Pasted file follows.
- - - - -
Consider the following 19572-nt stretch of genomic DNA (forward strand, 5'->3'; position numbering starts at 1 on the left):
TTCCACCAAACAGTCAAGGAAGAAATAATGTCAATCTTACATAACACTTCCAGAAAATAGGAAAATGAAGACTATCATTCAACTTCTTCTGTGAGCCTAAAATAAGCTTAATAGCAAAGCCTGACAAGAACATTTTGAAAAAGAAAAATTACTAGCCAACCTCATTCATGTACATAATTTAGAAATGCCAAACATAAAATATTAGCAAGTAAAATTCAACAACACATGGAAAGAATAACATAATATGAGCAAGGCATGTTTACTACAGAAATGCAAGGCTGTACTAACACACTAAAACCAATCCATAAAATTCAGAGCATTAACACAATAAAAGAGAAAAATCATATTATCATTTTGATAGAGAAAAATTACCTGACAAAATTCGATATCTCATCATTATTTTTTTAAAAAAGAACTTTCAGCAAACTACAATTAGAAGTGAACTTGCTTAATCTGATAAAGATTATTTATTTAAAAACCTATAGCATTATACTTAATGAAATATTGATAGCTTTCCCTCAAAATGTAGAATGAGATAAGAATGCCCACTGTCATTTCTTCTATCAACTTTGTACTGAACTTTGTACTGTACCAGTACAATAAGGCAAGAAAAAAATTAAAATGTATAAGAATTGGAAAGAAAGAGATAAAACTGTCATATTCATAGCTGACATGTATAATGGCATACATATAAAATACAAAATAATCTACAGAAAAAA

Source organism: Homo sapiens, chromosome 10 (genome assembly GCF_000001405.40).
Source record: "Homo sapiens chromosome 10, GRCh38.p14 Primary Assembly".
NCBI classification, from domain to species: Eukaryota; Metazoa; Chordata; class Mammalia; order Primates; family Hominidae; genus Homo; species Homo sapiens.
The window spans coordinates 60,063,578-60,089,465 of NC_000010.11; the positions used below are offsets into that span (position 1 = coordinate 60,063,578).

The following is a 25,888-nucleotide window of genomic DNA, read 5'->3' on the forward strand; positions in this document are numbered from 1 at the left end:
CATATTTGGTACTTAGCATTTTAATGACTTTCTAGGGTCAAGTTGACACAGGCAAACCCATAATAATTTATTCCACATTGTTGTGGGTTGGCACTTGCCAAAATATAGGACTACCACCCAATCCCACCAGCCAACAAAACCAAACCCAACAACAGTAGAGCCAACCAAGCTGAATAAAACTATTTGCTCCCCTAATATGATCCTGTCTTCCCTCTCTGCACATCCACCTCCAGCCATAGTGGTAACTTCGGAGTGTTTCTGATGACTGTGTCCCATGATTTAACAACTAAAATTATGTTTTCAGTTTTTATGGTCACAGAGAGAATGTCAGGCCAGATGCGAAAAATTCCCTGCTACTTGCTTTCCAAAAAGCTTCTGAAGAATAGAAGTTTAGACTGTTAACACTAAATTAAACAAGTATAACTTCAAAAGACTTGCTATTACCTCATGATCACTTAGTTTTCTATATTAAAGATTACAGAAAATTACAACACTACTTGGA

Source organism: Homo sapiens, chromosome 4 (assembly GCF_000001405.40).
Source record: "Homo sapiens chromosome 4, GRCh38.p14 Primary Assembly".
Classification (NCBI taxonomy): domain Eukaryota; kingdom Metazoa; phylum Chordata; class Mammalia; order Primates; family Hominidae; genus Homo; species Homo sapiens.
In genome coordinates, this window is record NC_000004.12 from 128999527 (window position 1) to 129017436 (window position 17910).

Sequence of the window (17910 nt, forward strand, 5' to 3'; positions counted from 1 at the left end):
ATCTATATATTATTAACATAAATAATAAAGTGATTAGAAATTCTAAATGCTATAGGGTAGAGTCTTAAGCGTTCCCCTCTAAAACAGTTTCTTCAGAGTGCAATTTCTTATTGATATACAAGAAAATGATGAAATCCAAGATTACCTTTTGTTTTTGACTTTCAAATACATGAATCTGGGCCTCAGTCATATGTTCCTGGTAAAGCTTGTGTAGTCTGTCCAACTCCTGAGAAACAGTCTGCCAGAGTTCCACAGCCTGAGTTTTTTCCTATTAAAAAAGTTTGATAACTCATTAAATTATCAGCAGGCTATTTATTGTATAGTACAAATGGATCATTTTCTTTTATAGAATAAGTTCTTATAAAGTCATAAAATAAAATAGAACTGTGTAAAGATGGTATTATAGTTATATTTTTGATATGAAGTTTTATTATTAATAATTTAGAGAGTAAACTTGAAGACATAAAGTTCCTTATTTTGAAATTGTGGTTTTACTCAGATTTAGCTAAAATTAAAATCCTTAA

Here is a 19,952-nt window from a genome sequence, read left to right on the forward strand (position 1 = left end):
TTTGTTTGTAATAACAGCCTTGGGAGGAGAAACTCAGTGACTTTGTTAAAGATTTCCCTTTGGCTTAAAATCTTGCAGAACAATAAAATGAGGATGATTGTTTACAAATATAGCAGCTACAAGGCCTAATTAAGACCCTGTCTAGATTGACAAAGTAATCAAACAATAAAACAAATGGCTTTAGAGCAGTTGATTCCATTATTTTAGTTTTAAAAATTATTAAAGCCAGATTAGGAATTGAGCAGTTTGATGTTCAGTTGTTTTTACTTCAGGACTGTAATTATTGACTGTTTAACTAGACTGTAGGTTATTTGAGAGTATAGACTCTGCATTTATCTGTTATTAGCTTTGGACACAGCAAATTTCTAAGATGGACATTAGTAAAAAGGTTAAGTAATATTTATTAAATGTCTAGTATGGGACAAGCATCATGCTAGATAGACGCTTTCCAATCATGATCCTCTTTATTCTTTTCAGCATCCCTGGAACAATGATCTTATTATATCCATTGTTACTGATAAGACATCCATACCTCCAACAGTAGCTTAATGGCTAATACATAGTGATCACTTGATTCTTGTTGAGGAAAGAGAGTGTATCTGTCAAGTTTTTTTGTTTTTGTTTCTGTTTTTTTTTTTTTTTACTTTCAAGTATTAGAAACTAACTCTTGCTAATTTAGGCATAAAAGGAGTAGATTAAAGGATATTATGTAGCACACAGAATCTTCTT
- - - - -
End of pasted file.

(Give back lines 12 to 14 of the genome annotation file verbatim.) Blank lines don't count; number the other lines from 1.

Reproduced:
In genome coordinates, this window is record NC_000004.12 from 128999527 (window position 1) to 129017436 (window position 17910).

Sequence of the window (17910 nt, forward strand, 5' to 3'; positions counted from 1 at the left end):
ATCTATATATTATTAACATAAATAATAAAGTGATTAGAAATTCTAAATGCTATAGGGTAGAGTCTTAAGCGTTCCCCTCTAAAACAGTTTCTTCAGAGTGCAATTTCTTATTGATATACAAGAAAATGATGAAATCCAAGATTACCTTTTGTTTTTGACTTTCAAATACATGAATCTGGGCCTCAGTCATATGTTCCTGGTAAAGCTTGTGTAGTCTGTCCAACTCCTGAGAAACAGTCTGCCAGAGTTCCACAGCCTGAGTTTTTTCCTATTAAAAAAGTTTGATAACTCATTAAATTATCAGCAGGCTATTTATTGTATAGTACAAATGGATCATTTTCTTTTATAGAATAAGTTCTTATAAAGTCATAAAATAAAATAGAACTGTGTAAAGATGGTATTATAGTTATATTTTTGATATGAAGTTTTATTATTAATAATTTAGAGAGTAAACTTGAAGACATAAAGTTCCTTATTTTGAAATTGTGGTTTTACTCAGATTTAGCTAAAATTAAAATCCTTAA